I feel that way again.  So this is, in fact, my third chance. I woke up yesterday morning fixed breakfast for the kids, joked around, laughed.  I felt as light as air, free of the fear that has been tethered to my every thought for so long.


Just like with recovery, though, this is a lifelong thing I'm up against.  I will be an alcoholic for the rest of my life; the goal is to remain an alcoholic in recovery.  I will be a cancer patient for the rest of my life, too.  The follow-up is extensive for the first two years, every six weeks for the first year. Every three months for the second year, with imaging/scans done at least three times a year.  My surgeon told me I will see him at least once a year until he retires.

The goal is to stay a cancer patient in remission.

I am still in a fair amount of pain, and I'm still tired a lot.  And now I have an impressive 6 or 7 inch scar that runs down the left side of my neck; a permanent mark of the ordeal we've been through for the past six months.

Second and third chances do not come without leaving scars.

I treasure my scar, because it's a reminder to do something with life.  To treat each day like a gift, cradle it in my hands and appreciate its beauty, but also its fragility.  The ordinary truly is extraordinary, it just usually takes a cage rattling experience, like cancer, to really see it, to really feel it.

Last night I started to get a little cranky.  I was tired, it was late, and we hadn't eaten.  The kids were whiny, and I didn't know what to do about dinner   It was such an unfamiliar feeling - cranky - that it took me a minute to identify it.  I have been so full of fear for so long there wasn't any room for a frivolous emotion like cranky.   I found myself laughing at the very idea of it.

I hope to hold onto this sense of wonder as much as I can. But, just like with sobriety, I know the sheen will dull, and it will take vigilance to remember how it feels when you are newly back from the brink.  The trick is to carry enough of the fear with me that I remain grateful, but not so much that I lose myself to it.  The tools I have learned in recovery will help me with this:  look back, but don't stare.

Thank you, all of you, so very much for all your prayers, good wishes, gifts, cards, texts, emails, letters -- everything you have done to carry me and my little family through the past six months.  I don't know how I came to be so blessed, and I am so very, very grateful.

Wednesday, April 11, 2012

How I Am Doing

For the first time, possibly ever, I am struggling to write, to care enough to type out a few words about how I'm doing. Or perhaps more accurately - how I'm not doing.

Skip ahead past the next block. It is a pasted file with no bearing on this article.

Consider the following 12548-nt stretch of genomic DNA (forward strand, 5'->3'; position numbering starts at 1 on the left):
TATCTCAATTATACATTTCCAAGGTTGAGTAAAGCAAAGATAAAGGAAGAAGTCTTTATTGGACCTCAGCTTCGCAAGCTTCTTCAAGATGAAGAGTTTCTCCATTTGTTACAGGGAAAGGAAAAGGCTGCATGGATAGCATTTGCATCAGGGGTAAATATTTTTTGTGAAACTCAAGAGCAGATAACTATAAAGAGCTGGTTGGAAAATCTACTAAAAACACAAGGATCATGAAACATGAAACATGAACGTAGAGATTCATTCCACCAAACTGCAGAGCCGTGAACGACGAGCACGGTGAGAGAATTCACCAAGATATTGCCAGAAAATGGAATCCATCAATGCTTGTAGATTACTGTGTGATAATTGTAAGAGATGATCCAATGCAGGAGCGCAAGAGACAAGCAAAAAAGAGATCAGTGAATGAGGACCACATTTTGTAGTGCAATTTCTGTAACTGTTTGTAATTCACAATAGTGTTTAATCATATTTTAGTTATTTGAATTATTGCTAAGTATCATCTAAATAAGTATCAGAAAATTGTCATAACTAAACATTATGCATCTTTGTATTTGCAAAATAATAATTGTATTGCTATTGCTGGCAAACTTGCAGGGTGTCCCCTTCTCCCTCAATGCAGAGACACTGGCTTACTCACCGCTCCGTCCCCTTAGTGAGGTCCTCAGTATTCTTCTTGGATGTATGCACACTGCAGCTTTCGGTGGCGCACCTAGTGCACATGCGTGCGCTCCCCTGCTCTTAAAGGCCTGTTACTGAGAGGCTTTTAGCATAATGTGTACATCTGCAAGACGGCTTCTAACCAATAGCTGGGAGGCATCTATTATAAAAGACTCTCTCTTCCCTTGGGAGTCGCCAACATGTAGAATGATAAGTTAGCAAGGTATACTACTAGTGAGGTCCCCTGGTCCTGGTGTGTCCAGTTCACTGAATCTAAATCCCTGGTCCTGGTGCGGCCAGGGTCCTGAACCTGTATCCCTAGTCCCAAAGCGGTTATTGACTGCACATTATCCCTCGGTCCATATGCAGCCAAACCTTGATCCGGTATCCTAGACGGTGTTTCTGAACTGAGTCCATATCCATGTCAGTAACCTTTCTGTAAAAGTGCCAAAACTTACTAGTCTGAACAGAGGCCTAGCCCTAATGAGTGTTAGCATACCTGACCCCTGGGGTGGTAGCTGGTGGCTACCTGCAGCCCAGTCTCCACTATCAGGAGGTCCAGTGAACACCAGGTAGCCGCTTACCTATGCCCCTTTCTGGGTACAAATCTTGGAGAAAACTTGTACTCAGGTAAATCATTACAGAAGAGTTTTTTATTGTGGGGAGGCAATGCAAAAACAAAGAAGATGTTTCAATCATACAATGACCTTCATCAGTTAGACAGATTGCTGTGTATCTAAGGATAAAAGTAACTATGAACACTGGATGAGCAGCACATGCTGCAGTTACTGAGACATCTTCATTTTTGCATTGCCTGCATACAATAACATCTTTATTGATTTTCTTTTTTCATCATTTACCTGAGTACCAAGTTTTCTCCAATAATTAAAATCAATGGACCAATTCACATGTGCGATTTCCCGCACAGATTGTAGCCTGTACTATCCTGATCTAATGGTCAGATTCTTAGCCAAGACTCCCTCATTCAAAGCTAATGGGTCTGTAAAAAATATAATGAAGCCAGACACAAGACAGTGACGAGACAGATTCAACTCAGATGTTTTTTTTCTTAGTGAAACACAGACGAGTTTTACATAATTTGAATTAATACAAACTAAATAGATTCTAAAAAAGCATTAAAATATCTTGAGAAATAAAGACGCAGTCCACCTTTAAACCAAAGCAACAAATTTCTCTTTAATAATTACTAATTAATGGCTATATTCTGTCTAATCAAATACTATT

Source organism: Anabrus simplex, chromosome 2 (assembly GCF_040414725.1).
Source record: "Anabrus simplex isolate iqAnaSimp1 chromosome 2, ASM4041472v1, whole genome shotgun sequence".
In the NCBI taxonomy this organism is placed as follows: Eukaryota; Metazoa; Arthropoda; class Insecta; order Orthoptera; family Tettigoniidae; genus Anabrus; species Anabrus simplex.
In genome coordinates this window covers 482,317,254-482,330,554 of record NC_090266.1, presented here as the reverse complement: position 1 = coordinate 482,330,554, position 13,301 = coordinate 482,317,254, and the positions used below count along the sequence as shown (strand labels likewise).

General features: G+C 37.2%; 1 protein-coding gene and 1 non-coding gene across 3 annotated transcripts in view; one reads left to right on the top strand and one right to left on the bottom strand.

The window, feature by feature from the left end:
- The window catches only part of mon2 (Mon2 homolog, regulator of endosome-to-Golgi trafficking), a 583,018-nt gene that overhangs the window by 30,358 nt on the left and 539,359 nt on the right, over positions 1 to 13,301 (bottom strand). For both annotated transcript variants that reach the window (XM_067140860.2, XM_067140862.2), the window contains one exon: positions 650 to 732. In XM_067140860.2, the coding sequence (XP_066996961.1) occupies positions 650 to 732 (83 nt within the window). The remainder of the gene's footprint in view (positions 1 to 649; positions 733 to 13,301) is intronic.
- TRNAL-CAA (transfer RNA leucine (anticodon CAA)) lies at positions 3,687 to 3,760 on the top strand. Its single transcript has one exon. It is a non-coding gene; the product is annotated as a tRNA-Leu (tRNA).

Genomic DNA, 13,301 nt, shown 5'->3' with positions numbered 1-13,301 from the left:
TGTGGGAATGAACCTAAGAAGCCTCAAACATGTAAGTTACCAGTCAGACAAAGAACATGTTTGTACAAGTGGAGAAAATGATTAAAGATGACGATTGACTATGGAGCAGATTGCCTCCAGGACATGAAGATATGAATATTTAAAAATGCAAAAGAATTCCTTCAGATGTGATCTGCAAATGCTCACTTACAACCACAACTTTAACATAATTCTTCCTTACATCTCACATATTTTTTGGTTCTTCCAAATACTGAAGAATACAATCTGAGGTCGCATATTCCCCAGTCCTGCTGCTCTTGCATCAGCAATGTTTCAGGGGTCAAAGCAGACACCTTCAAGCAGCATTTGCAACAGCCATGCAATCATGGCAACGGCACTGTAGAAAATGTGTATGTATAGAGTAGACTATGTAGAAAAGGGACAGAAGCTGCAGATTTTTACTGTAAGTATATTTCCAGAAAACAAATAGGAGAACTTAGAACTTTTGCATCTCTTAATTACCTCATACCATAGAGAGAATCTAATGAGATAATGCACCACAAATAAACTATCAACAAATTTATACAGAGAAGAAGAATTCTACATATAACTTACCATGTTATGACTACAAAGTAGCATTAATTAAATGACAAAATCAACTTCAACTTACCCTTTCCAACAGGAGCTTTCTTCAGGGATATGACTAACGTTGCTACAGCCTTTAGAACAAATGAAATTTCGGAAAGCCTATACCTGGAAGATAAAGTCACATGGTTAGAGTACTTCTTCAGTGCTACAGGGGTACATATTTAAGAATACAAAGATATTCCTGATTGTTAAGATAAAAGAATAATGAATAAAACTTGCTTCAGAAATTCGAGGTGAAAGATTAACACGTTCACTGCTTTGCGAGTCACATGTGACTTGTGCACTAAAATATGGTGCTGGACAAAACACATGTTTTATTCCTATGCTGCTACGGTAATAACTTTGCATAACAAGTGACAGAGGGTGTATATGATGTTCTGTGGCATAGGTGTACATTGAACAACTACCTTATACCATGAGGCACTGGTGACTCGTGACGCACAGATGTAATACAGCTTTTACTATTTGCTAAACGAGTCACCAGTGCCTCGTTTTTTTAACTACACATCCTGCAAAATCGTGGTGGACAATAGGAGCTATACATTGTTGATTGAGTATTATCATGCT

I'm recovering from the surgery just fine.  The doctor removed what was left of the lump and the surrounding lymph nodes.

I'm waiting to hear back about the results:  was it just "rubble"?  Was there active cancer contained in the rubble that was successfully removed? Or do I still have cancer?

I'm sorry to report that I'm not handling this waiting very well.   I've had it.  I'm tired, sore and my soul is weary.  I pray all the time but it feels like I'm going through the motions.  I sleep and read a lot, because when I'm awake or aware I'm so clenched with worry I can barely function.

I wasn't going to post until I had the results, but I've gotten so many "are you okay?" messages that I knew I had to at least check in.

So I'm okay, but I'm not.

I think I'm going to have to get used to living this way.

I don't know what happens if I still have cancer. My doctors, smartly, refused to talk to me about it in detail.  Getting my mind to stop awfulizing is next to impossible.  This is my trial, I guess, the thing that I must go through so I can learn how to live with more faith, with more hope.   Even if I make it through this one, there will be many, many more tests, many more waiting periods in my future.

I wish I had rosier words for all of you.  I wish I was handling it with poise and grace all the time, instead of retreating to my bed with my book and a fair amount of tears.   I'm finding that I really, really miss my Dad, too.   He had seven years of tests and waiting for results, and I could really use his strong arms around me, and his wise words to guide me.

But that's not the reality.

So I stretch and grow and cry and learn and breathe and try to keep it in the moment.